How To Find More "You" Time

Stress and it’s ill effects are often in the news, and entire books are written on the topic. Perhaps too much stress is one of the reasons why the US has dropped to number 49 in the world in longevity. In the 1950’s, we were 5th.

The Center for Disease Control reports that 85% of disease has an emotional component to it. Stress is emotional yet it affects our physical bodies in measureable ways: brains shrink and nerve endings (dendrites) disappear from brain neurons. The stress hormone cortisol causes increased fat around organs. Stress weakens our immune response and causes changes in antibodies. There’s more, but I am not a doctor or scientist so it quickly gets too overwhelming for me.

Where are we supposed to find the time to exercise, relax and spend time with our loved ones? How can a leader take the time off that’s essential to reducing stress?

If you are a leader it is vital that you can handle stress, and you may think that you can handle more than most people. That may be true. But what is also true is that if you don’t manage your stress well, your organization will suffer from your poor decisions.

According to Henry L. Thompson, author of The Stress Effect, stress is often the reason for poor leadership performance. High stress compromises the ability to access our emotional intelligence and our cognitive abilities, leading to impaired thinking and behavior choices. Brain scientists such as John Medina tell us that stressed brains can’t learn as well either.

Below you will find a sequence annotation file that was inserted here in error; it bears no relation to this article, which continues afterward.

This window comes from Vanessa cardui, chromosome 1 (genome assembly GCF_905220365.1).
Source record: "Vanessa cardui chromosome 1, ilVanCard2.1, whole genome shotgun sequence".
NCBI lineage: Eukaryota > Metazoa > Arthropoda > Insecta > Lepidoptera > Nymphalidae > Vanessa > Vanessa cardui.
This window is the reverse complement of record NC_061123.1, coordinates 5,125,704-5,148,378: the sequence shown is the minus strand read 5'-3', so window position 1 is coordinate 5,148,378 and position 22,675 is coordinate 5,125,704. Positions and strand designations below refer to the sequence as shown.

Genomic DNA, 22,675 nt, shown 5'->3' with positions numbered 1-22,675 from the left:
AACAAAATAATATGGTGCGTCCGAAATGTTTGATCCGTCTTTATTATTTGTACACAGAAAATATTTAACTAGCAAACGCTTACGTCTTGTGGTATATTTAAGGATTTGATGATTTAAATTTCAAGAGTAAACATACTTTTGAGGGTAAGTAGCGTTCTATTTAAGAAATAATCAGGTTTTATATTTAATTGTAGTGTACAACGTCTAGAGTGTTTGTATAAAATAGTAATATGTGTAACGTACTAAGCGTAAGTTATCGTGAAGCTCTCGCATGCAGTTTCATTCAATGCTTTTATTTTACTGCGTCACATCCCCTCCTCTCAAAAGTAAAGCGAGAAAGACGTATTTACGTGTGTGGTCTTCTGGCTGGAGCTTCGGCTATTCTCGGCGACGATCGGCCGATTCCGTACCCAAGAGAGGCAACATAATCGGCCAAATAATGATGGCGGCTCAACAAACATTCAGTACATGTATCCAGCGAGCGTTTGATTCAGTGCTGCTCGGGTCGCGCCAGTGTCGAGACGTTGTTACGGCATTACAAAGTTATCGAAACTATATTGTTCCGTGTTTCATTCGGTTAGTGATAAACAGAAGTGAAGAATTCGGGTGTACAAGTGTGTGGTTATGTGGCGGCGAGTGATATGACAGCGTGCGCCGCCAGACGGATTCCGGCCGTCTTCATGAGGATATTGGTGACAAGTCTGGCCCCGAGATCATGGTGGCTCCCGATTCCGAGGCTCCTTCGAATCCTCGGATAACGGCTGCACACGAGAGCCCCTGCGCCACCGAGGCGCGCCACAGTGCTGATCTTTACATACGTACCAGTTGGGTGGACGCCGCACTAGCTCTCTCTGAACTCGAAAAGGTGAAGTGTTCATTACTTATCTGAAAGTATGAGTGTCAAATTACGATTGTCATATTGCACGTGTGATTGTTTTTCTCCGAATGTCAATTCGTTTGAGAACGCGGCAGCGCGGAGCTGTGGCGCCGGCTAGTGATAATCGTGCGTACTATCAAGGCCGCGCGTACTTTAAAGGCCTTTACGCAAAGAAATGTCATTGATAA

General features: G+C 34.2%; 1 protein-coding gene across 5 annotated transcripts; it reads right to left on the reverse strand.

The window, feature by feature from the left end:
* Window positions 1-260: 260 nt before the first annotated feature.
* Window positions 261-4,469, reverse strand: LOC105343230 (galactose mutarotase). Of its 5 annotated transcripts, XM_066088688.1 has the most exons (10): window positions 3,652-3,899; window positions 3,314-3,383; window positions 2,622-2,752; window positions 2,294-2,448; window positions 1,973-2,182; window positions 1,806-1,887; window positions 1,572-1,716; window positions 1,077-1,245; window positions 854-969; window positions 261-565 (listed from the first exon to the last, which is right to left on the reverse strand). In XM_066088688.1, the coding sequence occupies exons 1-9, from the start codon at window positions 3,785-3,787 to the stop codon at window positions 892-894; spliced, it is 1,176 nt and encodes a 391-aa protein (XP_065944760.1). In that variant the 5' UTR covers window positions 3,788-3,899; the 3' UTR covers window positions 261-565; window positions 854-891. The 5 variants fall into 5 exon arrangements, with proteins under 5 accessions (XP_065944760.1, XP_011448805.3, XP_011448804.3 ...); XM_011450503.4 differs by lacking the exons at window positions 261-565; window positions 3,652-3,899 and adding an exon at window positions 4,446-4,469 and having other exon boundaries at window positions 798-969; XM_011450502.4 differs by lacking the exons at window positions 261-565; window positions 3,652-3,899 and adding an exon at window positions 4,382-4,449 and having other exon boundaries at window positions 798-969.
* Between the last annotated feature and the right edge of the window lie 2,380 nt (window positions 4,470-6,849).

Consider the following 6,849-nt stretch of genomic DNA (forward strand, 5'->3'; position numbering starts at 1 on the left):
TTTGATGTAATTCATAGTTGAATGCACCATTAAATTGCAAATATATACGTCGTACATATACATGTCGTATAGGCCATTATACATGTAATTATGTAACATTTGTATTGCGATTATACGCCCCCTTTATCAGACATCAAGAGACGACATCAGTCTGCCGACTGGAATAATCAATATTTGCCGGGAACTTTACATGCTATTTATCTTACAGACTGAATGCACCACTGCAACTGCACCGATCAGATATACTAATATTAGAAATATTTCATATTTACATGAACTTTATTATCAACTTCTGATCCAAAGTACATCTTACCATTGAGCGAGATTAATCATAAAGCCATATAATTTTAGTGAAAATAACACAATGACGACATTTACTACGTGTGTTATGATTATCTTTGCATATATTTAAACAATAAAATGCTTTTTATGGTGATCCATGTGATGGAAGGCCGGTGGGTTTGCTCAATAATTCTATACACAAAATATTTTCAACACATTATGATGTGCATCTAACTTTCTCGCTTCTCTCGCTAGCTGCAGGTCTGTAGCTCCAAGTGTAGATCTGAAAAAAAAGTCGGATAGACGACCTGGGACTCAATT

Here are two (just 2!) tips that will help you find the time to do the relaxing things that help manage your stress:

First, make sure you have your priorities straight. General George C. Marshall said “save (your) ammunition for the big fights and avoid a constant drain of little ones.” General Marshall, who as Army Chief of Staff during WWII built up troop numbers from 174,000 to 8 million, regularly rose at 6 am to exercise on horseback – to give him thinking time, he said – and quit for the day at 4 pm. From 4pm to his 9pm bedtime he relaxed with his wife dining, walking and canoeing. Sure, occasionally he worked late, but he knew the value of incorporating sleep, exercise, and recreation into a regular schedule. If you don’t take care of yourself, you can’t take care of your team members and your projects very well.

By reviewing your projects to ensure they are aligned with your organization’s strategy, mission and values, you will probably be able to scrap a few that aren’t. Enlist the help of your employees to identify and eliminate the draining little tasks that don’t directly support the projects that are priorities. One of the questions you can ask to help identify vital tasks is, "Would our customers be willing to pay for that?"